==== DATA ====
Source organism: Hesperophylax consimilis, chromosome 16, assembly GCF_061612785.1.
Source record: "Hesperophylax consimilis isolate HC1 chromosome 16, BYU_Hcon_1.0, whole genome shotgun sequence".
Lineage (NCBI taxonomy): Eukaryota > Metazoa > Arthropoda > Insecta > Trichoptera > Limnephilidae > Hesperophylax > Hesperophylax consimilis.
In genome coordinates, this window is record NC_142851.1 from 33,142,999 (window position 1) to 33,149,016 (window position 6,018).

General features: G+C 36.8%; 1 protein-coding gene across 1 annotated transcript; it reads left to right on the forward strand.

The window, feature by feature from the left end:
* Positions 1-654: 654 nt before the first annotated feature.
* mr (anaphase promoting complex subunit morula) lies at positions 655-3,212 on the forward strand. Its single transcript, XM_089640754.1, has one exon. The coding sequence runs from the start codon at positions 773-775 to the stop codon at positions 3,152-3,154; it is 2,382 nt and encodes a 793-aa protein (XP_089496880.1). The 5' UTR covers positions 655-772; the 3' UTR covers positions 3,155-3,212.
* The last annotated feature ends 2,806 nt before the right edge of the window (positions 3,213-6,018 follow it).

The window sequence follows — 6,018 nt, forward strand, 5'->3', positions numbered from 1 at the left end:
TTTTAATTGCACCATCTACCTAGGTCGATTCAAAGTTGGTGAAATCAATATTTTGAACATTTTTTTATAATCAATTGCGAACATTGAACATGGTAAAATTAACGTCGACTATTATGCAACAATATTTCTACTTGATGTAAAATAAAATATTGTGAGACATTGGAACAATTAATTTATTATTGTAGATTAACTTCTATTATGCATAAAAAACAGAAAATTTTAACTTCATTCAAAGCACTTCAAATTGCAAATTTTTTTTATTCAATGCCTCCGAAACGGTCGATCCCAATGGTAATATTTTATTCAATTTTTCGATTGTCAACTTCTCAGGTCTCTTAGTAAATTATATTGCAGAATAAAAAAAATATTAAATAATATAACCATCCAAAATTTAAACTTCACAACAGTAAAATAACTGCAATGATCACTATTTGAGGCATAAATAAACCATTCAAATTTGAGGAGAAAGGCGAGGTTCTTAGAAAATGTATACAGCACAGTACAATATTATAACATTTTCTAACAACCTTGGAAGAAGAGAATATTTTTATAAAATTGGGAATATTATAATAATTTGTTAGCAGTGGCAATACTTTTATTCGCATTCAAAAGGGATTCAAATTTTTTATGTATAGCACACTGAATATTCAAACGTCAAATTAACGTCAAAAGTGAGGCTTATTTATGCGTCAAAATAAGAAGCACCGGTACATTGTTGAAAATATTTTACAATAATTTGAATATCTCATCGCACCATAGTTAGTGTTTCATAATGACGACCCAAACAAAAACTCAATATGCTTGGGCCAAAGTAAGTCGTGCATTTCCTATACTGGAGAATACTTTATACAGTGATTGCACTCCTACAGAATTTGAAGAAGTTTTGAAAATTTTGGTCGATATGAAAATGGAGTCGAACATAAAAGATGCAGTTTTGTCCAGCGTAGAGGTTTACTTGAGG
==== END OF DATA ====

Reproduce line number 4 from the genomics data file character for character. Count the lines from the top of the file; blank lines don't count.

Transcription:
In genome coordinates, this window is record NC_142851.1 from 33,142,999 (window position 1) to 33,149,016 (window position 6,018).